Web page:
Invisible Women: Data Bias in a World Designed for Men: A Nonfiction Review

Invisible Women: Data Bias in a World Designed for Men by Caroline Criado-PerezWhat if you lived in a world where your phone was too big for your hand? Where doctors prescribed drugs that are wrong for your body–assuming they even believe you have the symptoms you claim? What if you hands are too small for a standard piano? What if you are 47% more likely to die in a car crash? What if hours upon hours of work you do is never recognized?

If the above sound familiar, chances are you are a woman living with the consequences of a gender data gap that fails to examine how women engage with the world.

Invisible Women: Data Bias in a World Designed For Men (2019) by Caroline Criado-Perez (find it on Bookshop) explores this gap and examines the numerous ways in which designed a world for the “average person” is usually shorthand to design for the average man–someone who rarely if ever faces the same challenges and situations an average woman might expect in comparable circumstances.

Criado-Perez breaks the book into parts Daily Life, The Workplace, Design, Going to the Doctor, Public Life, and When It Goes Wrong to unpack in various chapters examples of the gender data gap and the harm is causes to women both in everyday pay differences and discomforts (cold offices, too large phones) to more deadly consequences including cars not tested to evaluate women’s safety, personal protective equipment (PPE) fitted to male bodies, and more.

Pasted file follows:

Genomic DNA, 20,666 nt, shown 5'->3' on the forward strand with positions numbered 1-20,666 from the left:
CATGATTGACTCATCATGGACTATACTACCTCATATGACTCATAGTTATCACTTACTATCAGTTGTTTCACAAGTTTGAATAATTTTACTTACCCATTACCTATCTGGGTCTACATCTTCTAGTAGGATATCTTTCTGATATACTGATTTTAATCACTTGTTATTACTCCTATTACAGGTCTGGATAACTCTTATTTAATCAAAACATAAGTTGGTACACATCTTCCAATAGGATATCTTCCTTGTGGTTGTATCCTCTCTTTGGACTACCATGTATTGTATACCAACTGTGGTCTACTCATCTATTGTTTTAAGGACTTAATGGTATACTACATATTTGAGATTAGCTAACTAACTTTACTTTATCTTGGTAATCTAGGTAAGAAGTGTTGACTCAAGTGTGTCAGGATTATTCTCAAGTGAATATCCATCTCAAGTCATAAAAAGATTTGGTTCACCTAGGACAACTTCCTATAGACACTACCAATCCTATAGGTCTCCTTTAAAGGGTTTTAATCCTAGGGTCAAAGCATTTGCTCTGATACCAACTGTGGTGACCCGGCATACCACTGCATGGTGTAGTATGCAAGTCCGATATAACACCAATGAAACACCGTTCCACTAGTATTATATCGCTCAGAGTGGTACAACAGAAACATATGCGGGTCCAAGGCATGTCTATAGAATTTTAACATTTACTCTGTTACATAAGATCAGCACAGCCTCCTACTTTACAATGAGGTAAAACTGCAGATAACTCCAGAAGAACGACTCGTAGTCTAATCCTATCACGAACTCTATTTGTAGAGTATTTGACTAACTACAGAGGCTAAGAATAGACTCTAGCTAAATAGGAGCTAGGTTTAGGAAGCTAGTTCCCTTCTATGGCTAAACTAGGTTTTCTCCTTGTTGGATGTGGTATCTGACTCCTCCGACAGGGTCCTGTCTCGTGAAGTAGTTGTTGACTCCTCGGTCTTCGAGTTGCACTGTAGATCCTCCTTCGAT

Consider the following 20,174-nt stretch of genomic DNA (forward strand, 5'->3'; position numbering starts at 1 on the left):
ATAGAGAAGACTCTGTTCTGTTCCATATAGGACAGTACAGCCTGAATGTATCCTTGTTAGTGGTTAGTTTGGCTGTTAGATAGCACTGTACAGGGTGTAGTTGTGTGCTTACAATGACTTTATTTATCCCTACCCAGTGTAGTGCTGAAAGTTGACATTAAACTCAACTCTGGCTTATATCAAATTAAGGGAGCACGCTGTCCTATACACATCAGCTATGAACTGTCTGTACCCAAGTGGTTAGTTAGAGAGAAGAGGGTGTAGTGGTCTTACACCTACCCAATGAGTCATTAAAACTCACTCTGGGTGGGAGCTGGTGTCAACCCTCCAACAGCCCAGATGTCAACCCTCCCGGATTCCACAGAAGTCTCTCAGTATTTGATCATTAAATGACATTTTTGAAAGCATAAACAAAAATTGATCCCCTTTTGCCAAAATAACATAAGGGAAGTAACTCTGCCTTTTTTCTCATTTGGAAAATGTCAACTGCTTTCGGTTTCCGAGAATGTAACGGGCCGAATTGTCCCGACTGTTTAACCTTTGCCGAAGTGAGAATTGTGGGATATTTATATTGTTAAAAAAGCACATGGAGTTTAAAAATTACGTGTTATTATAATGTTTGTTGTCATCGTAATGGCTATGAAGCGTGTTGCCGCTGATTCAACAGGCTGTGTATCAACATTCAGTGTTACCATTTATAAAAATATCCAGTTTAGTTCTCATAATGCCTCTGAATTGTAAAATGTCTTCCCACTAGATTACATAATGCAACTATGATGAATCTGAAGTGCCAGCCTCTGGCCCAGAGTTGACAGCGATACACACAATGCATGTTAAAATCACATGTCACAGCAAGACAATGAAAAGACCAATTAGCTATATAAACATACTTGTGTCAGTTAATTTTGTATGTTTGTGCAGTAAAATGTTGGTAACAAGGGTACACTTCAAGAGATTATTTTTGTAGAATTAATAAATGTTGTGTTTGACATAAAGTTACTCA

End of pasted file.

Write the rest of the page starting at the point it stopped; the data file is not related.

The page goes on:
Criado-Perez reads the audio herself which I highly recommend if you are able to listen to books.

For a broad strokes overview of a lot of what is covered in this volume you can also check out this article at The Guardian which succinctly covers a lot of the points Criado-Perez makes in the book.

I especially like the time Invisible Women takes to examine and unpack what unpaid labor looks like for women. This book is the first time I have seen everything I do to manage my mom’s care contextualized as actual work. Which it absolutely is. This book is also the first time I feel like that kind of care has been framed as an unpaid job and not as an obligation or a burden.

Many of Criado-Perez’s points will be familiar rallying cries for feminists already familiar with some aspects of gender inequality and data bias. Regardless of your familiarity, the clear and straightforward presentation of information and data (or lack thereof) in Invisible Women will be eye opening for all readers. Highly Recommended.

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